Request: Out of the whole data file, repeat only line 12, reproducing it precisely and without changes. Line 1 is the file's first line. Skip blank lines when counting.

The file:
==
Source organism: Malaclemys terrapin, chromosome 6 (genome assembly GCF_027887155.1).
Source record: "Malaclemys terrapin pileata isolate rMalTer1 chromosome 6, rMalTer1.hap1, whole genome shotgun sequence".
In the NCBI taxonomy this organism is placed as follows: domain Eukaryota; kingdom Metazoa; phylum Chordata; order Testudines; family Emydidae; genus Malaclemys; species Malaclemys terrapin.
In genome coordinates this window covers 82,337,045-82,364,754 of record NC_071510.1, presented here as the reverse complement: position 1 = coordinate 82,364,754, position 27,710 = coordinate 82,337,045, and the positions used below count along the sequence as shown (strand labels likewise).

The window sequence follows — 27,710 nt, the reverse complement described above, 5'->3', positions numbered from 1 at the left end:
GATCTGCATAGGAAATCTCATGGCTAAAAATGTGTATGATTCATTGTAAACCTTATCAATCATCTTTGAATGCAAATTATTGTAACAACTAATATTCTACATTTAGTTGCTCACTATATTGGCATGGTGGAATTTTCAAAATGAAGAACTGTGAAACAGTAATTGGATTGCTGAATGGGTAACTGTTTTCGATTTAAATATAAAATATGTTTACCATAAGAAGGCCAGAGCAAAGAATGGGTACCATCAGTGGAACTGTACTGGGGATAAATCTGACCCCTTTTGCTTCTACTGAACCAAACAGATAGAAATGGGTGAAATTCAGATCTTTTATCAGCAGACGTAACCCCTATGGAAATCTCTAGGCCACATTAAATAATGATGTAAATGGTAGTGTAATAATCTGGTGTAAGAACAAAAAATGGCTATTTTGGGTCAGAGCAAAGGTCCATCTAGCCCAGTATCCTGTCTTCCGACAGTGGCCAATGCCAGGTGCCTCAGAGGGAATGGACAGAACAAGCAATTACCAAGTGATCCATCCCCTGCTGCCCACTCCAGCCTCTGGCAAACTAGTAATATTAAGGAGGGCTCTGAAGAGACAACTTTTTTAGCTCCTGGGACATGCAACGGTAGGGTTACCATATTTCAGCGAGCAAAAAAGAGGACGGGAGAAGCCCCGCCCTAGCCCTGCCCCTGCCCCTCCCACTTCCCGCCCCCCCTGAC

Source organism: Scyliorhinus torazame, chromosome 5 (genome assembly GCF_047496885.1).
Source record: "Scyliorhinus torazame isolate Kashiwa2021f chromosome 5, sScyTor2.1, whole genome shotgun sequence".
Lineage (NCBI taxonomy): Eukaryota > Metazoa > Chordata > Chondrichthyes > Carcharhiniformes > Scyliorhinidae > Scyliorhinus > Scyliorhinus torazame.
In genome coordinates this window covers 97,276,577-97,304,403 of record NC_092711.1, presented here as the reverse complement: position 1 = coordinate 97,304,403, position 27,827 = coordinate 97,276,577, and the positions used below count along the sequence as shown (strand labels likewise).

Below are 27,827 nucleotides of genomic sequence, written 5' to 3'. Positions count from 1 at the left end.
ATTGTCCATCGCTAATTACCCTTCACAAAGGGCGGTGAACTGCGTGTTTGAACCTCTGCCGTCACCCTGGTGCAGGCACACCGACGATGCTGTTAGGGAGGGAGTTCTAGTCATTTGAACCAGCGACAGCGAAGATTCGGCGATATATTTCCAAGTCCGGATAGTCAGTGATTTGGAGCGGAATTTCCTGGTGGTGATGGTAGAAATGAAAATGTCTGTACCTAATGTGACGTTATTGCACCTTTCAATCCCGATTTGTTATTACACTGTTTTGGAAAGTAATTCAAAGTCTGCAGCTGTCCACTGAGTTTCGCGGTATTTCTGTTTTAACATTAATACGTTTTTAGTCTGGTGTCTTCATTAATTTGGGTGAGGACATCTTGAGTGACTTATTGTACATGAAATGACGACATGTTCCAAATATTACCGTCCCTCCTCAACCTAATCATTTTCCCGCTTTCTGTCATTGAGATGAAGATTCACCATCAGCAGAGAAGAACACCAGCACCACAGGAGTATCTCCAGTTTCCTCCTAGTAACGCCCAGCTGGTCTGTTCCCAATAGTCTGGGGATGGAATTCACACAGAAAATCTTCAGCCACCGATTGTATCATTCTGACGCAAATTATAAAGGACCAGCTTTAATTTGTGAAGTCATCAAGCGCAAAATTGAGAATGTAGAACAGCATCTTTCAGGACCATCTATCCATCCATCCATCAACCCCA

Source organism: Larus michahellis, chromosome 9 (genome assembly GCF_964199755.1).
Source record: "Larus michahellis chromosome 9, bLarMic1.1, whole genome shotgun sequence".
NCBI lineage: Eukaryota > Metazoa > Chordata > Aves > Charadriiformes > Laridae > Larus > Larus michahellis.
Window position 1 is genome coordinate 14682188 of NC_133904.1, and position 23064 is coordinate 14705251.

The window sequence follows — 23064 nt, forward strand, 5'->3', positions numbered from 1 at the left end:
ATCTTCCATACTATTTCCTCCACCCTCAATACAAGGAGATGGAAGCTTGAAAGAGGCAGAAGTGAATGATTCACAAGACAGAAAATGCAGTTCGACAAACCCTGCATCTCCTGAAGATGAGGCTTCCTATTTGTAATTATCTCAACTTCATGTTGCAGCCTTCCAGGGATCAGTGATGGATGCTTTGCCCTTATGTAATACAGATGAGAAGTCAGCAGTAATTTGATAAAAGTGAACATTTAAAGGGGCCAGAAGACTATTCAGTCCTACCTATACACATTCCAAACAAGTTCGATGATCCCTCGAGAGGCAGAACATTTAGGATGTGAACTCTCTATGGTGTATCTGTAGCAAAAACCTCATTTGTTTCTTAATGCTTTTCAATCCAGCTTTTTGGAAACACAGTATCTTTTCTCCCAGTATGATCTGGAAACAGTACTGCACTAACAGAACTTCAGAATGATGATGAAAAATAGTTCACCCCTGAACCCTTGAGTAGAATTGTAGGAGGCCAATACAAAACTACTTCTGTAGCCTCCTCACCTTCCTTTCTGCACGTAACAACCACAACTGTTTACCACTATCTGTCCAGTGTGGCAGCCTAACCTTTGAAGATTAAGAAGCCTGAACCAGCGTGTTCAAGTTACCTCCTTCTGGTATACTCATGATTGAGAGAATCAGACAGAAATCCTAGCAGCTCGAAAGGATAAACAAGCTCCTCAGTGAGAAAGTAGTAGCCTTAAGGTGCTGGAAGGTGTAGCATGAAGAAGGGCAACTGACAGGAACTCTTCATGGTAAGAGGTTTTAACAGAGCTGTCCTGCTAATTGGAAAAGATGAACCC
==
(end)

ATTGTCCATCGCTAATTACCCTTCACAAAGGGCGGTGAACTGCGTGTTTGAACCTCTGCCGTCACCCTGGTGCAGGCACACCGACGATGCTGTTAGGGAGGGAGTTCTAGTCATTTGAACCAGCGACAGCGAAGATTCGGCGATATATTTCCAAGTCCGGATAGTCAGTGATTTGGAGCGGAATTTCCTGGTGGTGATGGTAGAAATGAAAATGTCTGTACCTAATGTGACGTTATTGCACCTTTCAATCCCGATTTGTTATTACACTGTTTTGGAAAGTAATTCAAAGTCTGCAGCTGTCCACTGAGTTTCGCGGTATTTCTGTTTTAACATTAATACGTTTTTAGTCTGGTGTCTTCATTAATTTGGGTGAGGACATCTTGAGTGACTTATTGTACATGAAATGACGACATGTTCCAAATATTACCGTCCCTCCTCAACCTAATCATTTTCCCGCTTTCTGTCATTGAGATGAAGATTCACCATCAGCAGAGAAGAACACCAGCACCACAGGAGTATCTCCAGTTTCCTCCTAGTAACGCCCAGCTGGTCTGTTCCCAATAGTCTGGGGATGGAATTCACACAGAAAATCTTCAGCCACCGATTGTATCATTCTGACGCAAATTATAAAGGACCAGCTTTAATTTGTGAAGTCATCAAGCGCAAAATTGAGAATGTAGAACAGCATCTTTCAGGACCATCTATCCATCCATCCATCAACCCCA